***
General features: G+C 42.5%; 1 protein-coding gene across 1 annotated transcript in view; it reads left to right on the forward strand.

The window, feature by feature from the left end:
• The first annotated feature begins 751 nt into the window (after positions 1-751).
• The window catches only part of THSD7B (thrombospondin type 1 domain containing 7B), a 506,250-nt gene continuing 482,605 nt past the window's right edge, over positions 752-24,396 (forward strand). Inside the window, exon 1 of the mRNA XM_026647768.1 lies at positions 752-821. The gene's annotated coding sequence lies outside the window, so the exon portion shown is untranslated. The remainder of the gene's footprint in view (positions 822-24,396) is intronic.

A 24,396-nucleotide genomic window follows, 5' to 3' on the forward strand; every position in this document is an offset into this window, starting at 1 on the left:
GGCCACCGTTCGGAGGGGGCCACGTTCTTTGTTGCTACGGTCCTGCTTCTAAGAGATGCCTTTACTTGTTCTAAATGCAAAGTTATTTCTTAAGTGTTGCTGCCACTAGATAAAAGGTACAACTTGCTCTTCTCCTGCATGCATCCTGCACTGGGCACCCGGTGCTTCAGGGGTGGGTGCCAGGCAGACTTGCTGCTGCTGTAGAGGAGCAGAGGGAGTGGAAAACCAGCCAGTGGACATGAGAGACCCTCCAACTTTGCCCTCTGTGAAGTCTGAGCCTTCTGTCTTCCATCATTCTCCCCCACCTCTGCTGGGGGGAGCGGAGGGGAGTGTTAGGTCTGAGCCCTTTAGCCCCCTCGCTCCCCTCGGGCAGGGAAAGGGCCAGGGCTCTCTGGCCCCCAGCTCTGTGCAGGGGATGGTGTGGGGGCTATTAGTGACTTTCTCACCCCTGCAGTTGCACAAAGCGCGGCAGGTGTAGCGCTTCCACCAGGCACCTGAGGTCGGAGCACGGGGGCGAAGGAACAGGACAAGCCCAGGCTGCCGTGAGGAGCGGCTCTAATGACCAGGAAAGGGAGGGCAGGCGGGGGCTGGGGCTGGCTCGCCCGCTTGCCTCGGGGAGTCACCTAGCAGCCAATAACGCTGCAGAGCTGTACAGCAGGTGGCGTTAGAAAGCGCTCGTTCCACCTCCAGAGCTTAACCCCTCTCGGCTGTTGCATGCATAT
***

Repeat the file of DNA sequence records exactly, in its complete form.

General features: G+C 42.5%; 1 protein-coding gene across 1 annotated transcript in view; it reads left to right on the forward strand.

The window, feature by feature from the left end:
• The first annotated feature begins 751 nt into the window (after positions 1-751).
• The window catches only part of THSD7B (thrombospondin type 1 domain containing 7B), a 506,250-nt gene continuing 482,605 nt past the window's right edge, over positions 752-24,396 (forward strand). Inside the window, exon 1 of the mRNA XM_026647768.1 lies at positions 752-821. The gene's annotated coding sequence lies outside the window, so the exon portion shown is untranslated. The remainder of the gene's footprint in view (positions 822-24,396) is intronic.

A 24,396-nucleotide genomic window follows, 5' to 3' on the forward strand; every position in this document is an offset into this window, starting at 1 on the left:
GGCCACCGTTCGGAGGGGGCCACGTTCTTTGTTGCTACGGTCCTGCTTCTAAGAGATGCCTTTACTTGTTCTAAATGCAAAGTTATTTCTTAAGTGTTGCTGCCACTAGATAAAAGGTACAACTTGCTCTTCTCCTGCATGCATCCTGCACTGGGCACCCGGTGCTTCAGGGGTGGGTGCCAGGCAGACTTGCTGCTGCTGTAGAGGAGCAGAGGGAGTGGAAAACCAGCCAGTGGACATGAGAGACCCTCCAACTTTGCCCTCTGTGAAGTCTGAGCCTTCTGTCTTCCATCATTCTCCCCCACCTCTGCTGGGGGGAGCGGAGGGGAGTGTTAGGTCTGAGCCCTTTAGCCCCCTCGCTCCCCTCGGGCAGGGAAAGGGCCAGGGCTCTCTGGCCCCCAGCTCTGTGCAGGGGATGGTGTGGGGGCTATTAGTGACTTTCTCACCCCTGCAGTTGCACAAAGCGCGGCAGGTGTAGCGCTTCCACCAGGCACCTGAGGTCGGAGCACGGGGGCGAAGGAACAGGACAAGCCCAGGCTGCCGTGAGGAGCGGCTCTAATGACCAGGAAAGGGAGGGCAGGCGGGGGCTGGGGCTGGCTCGCCCGCTTGCCTCGGGGAGTCACCTAGCAGCCAATAACGCTGCAGAGCTGTACAGCAGGTGGCGTTAGAAAGCGCTCGTTCCACCTCCAGAGCTTAACCCCTCTCGGCTGTTGCATGCATAT